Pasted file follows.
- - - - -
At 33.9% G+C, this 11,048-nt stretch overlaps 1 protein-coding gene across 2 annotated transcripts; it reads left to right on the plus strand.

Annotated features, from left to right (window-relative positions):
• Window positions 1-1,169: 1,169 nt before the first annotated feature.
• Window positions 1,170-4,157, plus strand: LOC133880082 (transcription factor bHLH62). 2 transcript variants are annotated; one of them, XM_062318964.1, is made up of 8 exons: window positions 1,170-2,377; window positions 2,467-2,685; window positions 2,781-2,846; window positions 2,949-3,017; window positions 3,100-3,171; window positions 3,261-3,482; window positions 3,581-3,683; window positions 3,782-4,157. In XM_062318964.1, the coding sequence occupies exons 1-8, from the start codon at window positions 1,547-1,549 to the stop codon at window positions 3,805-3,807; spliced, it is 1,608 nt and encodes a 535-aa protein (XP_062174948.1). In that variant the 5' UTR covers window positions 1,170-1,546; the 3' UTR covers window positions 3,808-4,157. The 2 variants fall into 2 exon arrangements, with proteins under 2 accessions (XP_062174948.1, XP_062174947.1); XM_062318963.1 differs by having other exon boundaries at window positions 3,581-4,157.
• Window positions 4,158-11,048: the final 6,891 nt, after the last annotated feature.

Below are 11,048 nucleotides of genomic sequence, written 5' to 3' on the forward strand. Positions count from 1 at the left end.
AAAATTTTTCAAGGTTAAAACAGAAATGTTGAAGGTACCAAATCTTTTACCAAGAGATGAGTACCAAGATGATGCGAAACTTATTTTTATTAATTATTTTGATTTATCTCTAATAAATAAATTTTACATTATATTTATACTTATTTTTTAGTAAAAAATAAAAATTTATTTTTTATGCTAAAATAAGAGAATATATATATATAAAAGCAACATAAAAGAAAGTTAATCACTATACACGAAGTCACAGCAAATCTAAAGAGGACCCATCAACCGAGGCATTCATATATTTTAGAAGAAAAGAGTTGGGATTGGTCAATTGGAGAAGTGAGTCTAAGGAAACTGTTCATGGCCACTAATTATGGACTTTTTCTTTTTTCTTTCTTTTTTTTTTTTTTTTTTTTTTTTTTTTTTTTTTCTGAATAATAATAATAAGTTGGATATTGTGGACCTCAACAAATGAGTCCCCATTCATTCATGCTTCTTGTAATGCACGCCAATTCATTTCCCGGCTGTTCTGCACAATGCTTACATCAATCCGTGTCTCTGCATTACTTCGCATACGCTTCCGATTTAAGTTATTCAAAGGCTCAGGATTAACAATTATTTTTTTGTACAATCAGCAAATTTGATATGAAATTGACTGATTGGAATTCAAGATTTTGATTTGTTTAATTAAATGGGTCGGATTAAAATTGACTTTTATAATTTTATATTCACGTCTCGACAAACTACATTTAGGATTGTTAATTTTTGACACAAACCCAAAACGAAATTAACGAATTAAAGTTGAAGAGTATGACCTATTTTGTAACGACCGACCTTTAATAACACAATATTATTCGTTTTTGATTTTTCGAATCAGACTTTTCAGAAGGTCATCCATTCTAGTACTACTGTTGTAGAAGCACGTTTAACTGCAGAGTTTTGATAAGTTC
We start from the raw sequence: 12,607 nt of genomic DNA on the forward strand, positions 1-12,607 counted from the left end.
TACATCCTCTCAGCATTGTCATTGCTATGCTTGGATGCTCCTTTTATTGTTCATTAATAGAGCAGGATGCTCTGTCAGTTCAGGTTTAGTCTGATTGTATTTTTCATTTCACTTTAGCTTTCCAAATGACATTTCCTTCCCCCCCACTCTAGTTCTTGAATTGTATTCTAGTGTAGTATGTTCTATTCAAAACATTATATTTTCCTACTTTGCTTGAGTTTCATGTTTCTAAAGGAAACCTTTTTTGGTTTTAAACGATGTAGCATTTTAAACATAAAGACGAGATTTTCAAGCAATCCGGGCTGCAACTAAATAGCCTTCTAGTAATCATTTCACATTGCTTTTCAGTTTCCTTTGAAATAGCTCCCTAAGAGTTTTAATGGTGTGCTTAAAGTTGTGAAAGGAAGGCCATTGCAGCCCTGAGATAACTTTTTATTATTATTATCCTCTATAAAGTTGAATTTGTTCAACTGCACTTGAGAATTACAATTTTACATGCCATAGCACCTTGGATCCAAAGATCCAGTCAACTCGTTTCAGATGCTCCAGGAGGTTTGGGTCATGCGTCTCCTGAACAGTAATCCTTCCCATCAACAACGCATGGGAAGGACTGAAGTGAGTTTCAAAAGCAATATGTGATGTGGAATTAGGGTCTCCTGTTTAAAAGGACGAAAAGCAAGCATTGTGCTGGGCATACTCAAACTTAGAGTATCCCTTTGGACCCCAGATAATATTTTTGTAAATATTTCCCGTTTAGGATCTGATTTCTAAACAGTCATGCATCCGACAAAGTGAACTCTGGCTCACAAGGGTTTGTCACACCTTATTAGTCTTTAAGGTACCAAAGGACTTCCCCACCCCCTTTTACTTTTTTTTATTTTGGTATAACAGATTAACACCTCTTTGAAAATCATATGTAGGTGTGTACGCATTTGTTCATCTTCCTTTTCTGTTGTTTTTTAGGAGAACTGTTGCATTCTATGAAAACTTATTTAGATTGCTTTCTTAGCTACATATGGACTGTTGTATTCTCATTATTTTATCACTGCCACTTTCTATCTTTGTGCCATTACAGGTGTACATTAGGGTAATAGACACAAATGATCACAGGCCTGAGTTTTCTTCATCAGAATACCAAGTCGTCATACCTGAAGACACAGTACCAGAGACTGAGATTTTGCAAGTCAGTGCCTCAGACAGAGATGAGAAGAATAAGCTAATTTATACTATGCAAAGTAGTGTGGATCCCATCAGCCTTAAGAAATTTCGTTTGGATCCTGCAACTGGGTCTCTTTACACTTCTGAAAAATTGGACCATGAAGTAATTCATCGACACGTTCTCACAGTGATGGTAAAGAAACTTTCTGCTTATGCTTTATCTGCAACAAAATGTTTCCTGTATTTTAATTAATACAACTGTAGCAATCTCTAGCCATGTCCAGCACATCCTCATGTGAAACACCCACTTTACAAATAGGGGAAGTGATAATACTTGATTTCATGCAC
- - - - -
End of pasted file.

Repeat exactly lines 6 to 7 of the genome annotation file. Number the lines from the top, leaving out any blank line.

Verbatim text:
Below are 11,048 nucleotides of genomic sequence, written 5' to 3' on the forward strand. Positions count from 1 at the left end.
AAAATTTTTCAAGGTTAAAACAGAAATGTTGAAGGTACCAAATCTTTTACCAAGAGATGAGTACCAAGATGATGCGAAACTTATTTTTATTAATTATTTTGATTTATCTCTAATAAATAAATTTTACATTATATTTATACTTATTTTTTAGTAAAAAATAAAAATTTATTTTTTATGCTAAAATAAGAGAATATATATATATAAAAGCAACATAAAAGAAAGTTAATCACTATACACGAAGTCACAGCAAATCTAAAGAGGACCCATCAACCGAGGCATTCATATATTTTAGAAGAAAAGAGTTGGGATTGGTCAATTGGAGAAGTGAGTCTAAGGAAACTGTTCATGGCCACTAATTATGGACTTTTTCTTTTTTCTTTCTTTTTTTTTTTTTTTTTTTTTTTTTTTTTTTTTTCTGAATAATAATAATAAGTTGGATATTGTGGACCTCAACAAATGAGTCCCCATTCATTCATGCTTCTTGTAATGCACGCCAATTCATTTCCCGGCTGTTCTGCACAATGCTTACATCAATCCGTGTCTCTGCATTACTTCGCATACGCTTCCGATTTAAGTTATTCAAAGGCTCAGGATTAACAATTATTTTTTTGTACAATCAGCAAATTTGATATGAAATTGACTGATTGGAATTCAAGATTTTGATTTGTTTAATTAAATGGGTCGGATTAAAATTGACTTTTATAATTTTATATTCACGTCTCGACAAACTACATTTAGGATTGTTAATTTTTGACACAAACCCAAAACGAAATTAACGAATTAAAGTTGAAGAGTATGACCTATTTTGTAACGACCGACCTTTAATAACACAATATTATTCGTTTTTGATTTTTCGAATCAGACTTTTCAGAAGGTCATCCATTCTAGTACTACTGTTGTAGAAGCACGTTTAACTGCAGAGTTTTGATAAGTTC